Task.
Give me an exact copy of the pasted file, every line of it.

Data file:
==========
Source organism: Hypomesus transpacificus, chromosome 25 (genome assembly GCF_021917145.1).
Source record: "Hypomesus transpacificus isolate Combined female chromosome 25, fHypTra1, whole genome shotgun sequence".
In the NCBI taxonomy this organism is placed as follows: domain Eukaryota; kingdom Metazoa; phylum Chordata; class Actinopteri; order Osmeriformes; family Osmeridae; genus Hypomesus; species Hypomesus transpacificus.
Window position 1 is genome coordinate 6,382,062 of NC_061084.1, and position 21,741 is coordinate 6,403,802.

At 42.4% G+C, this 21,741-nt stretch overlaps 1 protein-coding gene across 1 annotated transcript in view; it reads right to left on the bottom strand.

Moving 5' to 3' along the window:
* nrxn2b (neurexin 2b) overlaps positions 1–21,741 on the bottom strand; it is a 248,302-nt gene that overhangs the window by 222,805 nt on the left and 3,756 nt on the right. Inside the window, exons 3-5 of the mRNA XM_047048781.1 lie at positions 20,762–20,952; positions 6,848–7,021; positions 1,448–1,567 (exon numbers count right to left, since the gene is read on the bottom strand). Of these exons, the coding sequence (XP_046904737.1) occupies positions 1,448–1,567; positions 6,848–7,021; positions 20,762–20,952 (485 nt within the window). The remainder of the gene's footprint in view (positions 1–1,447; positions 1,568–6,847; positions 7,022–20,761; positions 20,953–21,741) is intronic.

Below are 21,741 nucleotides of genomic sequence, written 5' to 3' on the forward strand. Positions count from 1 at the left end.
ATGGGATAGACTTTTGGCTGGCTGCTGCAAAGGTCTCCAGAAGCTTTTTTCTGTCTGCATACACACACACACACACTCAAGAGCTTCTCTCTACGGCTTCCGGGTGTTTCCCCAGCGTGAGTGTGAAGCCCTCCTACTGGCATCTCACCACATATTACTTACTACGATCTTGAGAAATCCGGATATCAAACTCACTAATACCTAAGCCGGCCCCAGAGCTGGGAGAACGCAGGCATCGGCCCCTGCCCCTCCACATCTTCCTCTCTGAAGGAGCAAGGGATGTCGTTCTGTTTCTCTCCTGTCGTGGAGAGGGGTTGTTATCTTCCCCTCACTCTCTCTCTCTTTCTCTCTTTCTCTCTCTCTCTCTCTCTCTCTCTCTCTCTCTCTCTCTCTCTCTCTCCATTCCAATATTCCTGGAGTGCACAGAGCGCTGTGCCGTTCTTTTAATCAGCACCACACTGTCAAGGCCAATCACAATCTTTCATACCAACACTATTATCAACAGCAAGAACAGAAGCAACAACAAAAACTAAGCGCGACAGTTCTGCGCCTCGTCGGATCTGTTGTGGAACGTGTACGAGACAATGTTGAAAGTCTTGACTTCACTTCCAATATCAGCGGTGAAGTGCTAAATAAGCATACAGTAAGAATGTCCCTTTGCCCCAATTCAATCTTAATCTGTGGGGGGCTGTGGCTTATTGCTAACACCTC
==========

Source organism: Hypomesus transpacificus, chromosome 25 (genome assembly GCF_021917145.1).
Source record: "Hypomesus transpacificus isolate Combined female chromosome 25, fHypTra1, whole genome shotgun sequence".
In the NCBI taxonomy this organism is placed as follows: domain Eukaryota; kingdom Metazoa; phylum Chordata; class Actinopteri; order Osmeriformes; family Osmeridae; genus Hypomesus; species Hypomesus transpacificus.
Window position 1 is genome coordinate 6,382,062 of NC_061084.1, and position 21,741 is coordinate 6,403,802.

At 42.4% G+C, this 21,741-nt stretch overlaps 1 protein-coding gene across 1 annotated transcript in view; it reads right to left on the bottom strand.

Moving 5' to 3' along the window:
* nrxn2b (neurexin 2b) overlaps positions 1–21,741 on the bottom strand; it is a 248,302-nt gene that overhangs the window by 222,805 nt on the left and 3,756 nt on the right. Inside the window, exons 3-5 of the mRNA XM_047048781.1 lie at positions 20,762–20,952; positions 6,848–7,021; positions 1,448–1,567 (exon numbers count right to left, since the gene is read on the bottom strand). Of these exons, the coding sequence (XP_046904737.1) occupies positions 1,448–1,567; positions 6,848–7,021; positions 20,762–20,952 (485 nt within the window). The remainder of the gene's footprint in view (positions 1–1,447; positions 1,568–6,847; positions 7,022–20,761; positions 20,953–21,741) is intronic.

Below are 21,741 nucleotides of genomic sequence, written 5' to 3' on the forward strand. Positions count from 1 at the left end.
ATGGGATAGACTTTTGGCTGGCTGCTGCAAAGGTCTCCAGAAGCTTTTTTCTGTCTGCATACACACACACACACACTCAAGAGCTTCTCTCTACGGCTTCCGGGTGTTTCCCCAGCGTGAGTGTGAAGCCCTCCTACTGGCATCTCACCACATATTACTTACTACGATCTTGAGAAATCCGGATATCAAACTCACTAATACCTAAGCCGGCCCCAGAGCTGGGAGAACGCAGGCATCGGCCCCTGCCCCTCCACATCTTCCTCTCTGAAGGAGCAAGGGATGTCGTTCTGTTTCTCTCCTGTCGTGGAGAGGGGTTGTTATCTTCCCCTCACTCTCTCTCTCTTTCTCTCTTTCTCTCTCTCTCTCTCTCTCTCTCTCTCTCTCTCTCTCTCTCTCTCTCCATTCCAATATTCCTGGAGTGCACAGAGCGCTGTGCCGTTCTTTTAATCAGCACCACACTGTCAAGGCCAATCACAATCTTTCATACCAACACTATTATCAACAGCAAGAACAGAAGCAACAACAAAAACTAAGCGCGACAGTTCTGCGCCTCGTCGGATCTGTTGTGGAACGTGTACGAGACAATGTTGAAAGTCTTGACTTCACTTCCAATATCAGCGGTGAAGTGCTAAATAAGCATACAGTAAGAATGTCCCTTTGCCCCAATTCAATCTTAATCTGTGGGGGGCTGTGGCTTATTGCTAACACCTC